Shares of Carnival Corp. have surged after it reported higher revenue, occupancy levels on its cruise ships, and bookings for future trips
MIAMI — Long-battered shares of Carnival Corp. jumped more than 12% Friday as the cruise line owner reported a big increase in revenue, occupancy levels, and bookings for future trips.
However, the company posted a $1.83 billion second-quarter loss and said the effects of the pandemic and higher fuel prices will lead to another loss in the third quarter.
The cruise industry was shut down by the pandemic and chafed under regulations that were only recently eased by the U.S. Centers for Disease Control and Prevention. Even now, a nascent recovery in cruising is uneven, with more demand in the U.S. for nearby cruises, such as Carnival trips to the Caribbean, than more far-flung itineraries.
Carnival, which operates nine cruise brands, said 91% of its fleet is sailing again. Ship occupancy in the quarter that ended last month rose to 69%, compared with 54% in the previous quarter. Bookings nearly doubled from the first quarter and were the strongest since the beginning of the pandemic, the company said.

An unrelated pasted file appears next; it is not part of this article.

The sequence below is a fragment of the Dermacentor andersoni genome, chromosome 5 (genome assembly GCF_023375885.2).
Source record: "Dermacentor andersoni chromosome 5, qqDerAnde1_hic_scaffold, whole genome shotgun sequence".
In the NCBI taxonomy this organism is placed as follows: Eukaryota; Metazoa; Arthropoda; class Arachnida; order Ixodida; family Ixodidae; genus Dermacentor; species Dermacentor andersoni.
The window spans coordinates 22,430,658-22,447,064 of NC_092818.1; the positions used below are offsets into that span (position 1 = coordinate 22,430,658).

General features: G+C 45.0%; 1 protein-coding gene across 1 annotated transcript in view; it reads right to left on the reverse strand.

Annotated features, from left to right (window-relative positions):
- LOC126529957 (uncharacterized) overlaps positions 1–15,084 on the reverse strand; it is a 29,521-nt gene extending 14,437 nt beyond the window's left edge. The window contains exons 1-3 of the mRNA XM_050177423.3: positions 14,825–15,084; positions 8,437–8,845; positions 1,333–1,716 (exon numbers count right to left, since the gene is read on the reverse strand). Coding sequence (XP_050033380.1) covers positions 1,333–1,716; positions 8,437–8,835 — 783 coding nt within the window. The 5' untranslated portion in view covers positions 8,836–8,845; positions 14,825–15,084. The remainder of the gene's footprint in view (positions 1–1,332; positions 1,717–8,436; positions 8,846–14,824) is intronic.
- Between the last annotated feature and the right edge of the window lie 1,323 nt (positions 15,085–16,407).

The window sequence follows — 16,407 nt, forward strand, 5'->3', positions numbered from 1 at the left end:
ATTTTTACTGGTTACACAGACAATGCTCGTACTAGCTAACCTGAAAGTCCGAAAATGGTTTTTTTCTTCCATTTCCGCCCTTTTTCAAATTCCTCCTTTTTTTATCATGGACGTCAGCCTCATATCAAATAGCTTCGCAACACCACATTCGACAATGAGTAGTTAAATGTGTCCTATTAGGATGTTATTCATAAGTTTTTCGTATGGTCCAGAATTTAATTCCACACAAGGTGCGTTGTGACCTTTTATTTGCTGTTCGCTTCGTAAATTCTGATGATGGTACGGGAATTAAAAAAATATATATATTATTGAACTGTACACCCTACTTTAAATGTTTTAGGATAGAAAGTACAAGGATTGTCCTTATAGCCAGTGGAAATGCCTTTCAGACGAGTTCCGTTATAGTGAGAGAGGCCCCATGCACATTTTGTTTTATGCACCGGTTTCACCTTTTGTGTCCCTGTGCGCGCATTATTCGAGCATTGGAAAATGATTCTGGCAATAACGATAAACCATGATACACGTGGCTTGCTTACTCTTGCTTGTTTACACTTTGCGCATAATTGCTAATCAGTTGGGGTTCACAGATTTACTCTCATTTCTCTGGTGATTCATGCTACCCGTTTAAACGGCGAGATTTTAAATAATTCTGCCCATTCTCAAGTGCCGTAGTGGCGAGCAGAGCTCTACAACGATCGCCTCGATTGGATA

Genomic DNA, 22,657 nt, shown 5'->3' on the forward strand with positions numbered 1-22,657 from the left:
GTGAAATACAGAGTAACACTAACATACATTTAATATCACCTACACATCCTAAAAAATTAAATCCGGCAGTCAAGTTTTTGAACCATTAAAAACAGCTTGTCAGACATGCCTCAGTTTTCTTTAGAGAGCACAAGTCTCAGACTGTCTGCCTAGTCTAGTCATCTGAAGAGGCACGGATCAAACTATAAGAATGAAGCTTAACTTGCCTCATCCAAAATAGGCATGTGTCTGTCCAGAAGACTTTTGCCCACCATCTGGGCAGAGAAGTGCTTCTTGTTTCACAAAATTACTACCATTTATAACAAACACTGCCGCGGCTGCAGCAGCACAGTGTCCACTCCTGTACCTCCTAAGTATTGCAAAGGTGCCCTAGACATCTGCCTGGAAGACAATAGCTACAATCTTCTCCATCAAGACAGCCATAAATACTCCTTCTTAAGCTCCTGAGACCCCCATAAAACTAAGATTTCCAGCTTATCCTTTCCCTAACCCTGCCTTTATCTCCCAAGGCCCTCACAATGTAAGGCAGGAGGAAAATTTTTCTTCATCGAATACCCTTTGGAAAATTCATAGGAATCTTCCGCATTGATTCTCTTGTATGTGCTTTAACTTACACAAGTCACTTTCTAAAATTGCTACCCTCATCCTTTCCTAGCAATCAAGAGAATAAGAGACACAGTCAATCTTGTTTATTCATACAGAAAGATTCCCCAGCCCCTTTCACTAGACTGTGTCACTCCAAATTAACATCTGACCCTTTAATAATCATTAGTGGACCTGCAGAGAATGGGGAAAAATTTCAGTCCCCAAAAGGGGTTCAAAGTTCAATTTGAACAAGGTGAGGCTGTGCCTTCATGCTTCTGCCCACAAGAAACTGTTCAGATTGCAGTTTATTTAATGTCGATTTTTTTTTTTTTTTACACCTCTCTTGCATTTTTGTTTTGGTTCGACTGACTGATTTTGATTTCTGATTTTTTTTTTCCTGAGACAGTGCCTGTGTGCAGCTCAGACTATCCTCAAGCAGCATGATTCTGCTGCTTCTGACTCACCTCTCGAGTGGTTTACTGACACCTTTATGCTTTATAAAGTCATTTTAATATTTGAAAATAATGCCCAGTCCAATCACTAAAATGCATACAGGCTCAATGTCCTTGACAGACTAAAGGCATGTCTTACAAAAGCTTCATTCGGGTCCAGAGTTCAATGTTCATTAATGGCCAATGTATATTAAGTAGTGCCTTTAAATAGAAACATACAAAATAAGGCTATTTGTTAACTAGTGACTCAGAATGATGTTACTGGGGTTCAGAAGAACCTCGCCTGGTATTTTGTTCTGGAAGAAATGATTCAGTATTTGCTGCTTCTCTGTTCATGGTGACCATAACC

CEO Arnold Donald said some of the increase in bookings came from people who put off decisions during a surge in COVID-19 earlier in the year, and some reflected pent-up demand after more than two years of the pandemic.
“People are getting more comfortable living with this virus. They are anxious to travel,” Donald said in an interview. “We are well-positioned because people still take vacations, and we are a much better value than a land-based vacation.”
The Miami-based company said the loss equaled $1.64 per share after non-recurring items. The average estimate of five analysts surveyed by Zacks Investment Research was for a loss of $1.14 per share.
Revenue was $2.4 billion, falling short of the $2.83 billion average Zacks forecast.
Even with Friday’s gains, Carnival shares are still down 46% since the start of the year.